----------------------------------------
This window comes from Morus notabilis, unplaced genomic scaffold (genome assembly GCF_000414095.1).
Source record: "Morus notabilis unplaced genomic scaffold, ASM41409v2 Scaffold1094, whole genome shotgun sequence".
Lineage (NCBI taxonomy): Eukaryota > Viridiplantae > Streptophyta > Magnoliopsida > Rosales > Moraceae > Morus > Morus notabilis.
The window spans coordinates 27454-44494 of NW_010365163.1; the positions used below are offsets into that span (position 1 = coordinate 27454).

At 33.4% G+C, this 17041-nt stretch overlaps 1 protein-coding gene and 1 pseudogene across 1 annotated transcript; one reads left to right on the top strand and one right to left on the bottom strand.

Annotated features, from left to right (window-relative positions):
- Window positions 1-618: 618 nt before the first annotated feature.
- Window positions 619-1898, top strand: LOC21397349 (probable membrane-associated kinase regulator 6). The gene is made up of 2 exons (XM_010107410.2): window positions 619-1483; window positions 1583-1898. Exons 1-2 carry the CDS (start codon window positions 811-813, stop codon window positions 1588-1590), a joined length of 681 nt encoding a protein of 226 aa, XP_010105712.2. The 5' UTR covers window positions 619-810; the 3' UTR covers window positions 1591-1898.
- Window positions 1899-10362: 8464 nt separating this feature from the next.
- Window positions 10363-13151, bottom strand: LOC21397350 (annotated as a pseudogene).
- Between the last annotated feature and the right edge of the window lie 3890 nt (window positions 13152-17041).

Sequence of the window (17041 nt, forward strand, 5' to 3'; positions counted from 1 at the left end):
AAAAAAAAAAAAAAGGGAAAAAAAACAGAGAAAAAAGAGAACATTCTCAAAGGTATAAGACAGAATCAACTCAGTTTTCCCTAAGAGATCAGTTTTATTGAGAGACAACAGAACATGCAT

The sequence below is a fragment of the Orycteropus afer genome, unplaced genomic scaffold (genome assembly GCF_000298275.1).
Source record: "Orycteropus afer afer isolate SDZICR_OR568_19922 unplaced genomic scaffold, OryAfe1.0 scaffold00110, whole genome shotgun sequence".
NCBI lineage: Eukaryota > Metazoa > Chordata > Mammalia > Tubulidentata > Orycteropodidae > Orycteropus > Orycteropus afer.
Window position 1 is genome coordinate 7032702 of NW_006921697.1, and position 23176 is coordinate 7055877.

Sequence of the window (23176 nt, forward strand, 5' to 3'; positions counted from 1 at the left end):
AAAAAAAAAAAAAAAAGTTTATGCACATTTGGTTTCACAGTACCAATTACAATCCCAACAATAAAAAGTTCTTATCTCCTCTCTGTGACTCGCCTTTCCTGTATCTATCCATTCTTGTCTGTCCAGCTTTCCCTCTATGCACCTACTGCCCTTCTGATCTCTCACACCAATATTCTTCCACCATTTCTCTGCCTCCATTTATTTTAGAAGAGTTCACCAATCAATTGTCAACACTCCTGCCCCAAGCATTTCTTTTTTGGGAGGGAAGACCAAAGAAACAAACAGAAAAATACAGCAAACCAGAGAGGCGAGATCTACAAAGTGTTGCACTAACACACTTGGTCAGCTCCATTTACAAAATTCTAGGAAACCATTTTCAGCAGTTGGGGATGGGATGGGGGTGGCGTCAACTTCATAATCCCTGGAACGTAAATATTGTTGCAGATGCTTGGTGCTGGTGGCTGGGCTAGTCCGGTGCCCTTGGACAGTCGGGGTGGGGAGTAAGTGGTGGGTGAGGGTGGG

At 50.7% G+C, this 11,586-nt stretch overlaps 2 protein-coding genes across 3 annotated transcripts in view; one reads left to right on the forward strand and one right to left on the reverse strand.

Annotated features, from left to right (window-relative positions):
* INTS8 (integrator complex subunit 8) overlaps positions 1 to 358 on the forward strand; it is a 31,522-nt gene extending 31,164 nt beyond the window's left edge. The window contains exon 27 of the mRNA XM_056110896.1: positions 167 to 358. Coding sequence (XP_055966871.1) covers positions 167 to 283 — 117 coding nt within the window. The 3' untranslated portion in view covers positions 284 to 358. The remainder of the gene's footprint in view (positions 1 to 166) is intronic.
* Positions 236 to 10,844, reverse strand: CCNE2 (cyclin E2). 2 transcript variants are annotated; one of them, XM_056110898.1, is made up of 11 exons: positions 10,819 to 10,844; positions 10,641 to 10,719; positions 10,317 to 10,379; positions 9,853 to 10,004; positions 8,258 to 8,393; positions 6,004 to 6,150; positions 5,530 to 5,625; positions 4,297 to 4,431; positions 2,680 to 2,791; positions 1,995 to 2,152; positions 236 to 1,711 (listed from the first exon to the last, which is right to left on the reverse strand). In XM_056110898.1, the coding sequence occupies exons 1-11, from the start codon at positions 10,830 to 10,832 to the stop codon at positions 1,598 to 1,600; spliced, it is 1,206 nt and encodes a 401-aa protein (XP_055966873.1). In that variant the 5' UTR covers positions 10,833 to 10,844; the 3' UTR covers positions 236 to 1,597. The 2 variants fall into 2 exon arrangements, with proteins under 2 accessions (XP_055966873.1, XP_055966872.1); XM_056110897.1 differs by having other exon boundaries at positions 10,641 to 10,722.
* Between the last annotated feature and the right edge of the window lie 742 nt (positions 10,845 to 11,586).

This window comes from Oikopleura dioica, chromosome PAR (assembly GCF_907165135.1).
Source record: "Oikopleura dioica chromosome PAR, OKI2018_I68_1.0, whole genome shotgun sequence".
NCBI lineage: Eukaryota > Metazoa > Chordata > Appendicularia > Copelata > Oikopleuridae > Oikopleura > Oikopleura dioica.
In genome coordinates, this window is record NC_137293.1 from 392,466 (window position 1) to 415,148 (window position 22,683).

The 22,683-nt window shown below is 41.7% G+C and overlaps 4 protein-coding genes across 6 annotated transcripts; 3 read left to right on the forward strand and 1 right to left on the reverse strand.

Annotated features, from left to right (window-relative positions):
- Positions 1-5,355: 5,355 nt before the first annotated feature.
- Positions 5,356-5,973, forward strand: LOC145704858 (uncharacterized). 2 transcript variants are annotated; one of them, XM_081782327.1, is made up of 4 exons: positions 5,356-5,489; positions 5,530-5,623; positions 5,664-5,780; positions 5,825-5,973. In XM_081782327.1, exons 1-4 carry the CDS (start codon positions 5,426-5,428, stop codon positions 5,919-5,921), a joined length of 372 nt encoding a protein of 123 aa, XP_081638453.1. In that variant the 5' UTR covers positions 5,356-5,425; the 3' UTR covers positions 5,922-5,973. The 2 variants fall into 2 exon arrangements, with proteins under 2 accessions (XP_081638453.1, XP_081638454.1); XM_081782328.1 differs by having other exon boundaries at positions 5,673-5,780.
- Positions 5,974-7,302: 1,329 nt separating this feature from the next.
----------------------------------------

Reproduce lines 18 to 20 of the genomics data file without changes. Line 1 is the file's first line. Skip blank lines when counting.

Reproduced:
Sequence of the window (23176 nt, forward strand, 5' to 3'; positions counted from 1 at the left end):
AAAAAAAAAAAAAAAAGTTTATGCACATTTGGTTTCACAGTACCAATTACAATCCCAACAATAAAAAGTTCTTATCTCCTCTCTGTGACTCGCCTTTCCTGTATCTATCCATTCTTGTCTGTCCAGCTTTCCCTCTATGCACCTACTGCCCTTCTGATCTCTCACACCAATATTCTTCCACCATTTCTCTGCCTCCATTTATTTTAGAAGAGTTCACCAATCAATTGTCAACACTCCTGCCCCAAGCATTTCTTTTTTGGGAGGGAAGACCAAAGAAACAAACAGAAAAATACAGCAAACCAGAGAGGCGAGATCTACAAAGTGTTGCACTAACACACTTGGTCAGCTCCATTTACAAAATTCTAGGAAACCATTTTCAGCAGTTGGGGATGGGATGGGGGTGGCGTCAACTTCATAATCCCTGGAACGTAAATATTGTTGCAGATGCTTGGTGCTGGTGGCTGGGCTAGTCCGGTGCCCTTGGACAGTCGGGGTGGGGAGTAAGTGGTGGGTGAGGGTGGG

At 50.7% G+C, this 11,586-nt stretch overlaps 2 protein-coding genes across 3 annotated transcripts in view; one reads left to right on the forward strand and one right to left on the reverse strand.